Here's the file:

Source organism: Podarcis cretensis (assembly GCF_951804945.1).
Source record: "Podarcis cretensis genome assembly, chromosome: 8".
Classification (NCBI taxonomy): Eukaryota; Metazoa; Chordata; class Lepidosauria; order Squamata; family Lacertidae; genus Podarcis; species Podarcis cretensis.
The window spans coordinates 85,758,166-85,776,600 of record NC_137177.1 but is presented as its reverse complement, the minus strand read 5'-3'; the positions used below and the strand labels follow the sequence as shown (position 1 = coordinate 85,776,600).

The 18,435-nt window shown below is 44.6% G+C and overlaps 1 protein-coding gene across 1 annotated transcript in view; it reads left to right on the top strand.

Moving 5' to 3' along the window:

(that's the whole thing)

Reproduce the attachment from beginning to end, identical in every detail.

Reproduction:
Source organism: Podarcis cretensis (assembly GCF_951804945.1).
Source record: "Podarcis cretensis genome assembly, chromosome: 8".
Classification (NCBI taxonomy): Eukaryota; Metazoa; Chordata; class Lepidosauria; order Squamata; family Lacertidae; genus Podarcis; species Podarcis cretensis.
The window spans coordinates 85,758,166-85,776,600 of record NC_137177.1 but is presented as its reverse complement, the minus strand read 5'-3'; the positions used below and the strand labels follow the sequence as shown (position 1 = coordinate 85,776,600).

The 18,435-nt window shown below is 44.6% G+C and overlaps 1 protein-coding gene across 1 annotated transcript in view; it reads left to right on the top strand.

Moving 5' to 3' along the window: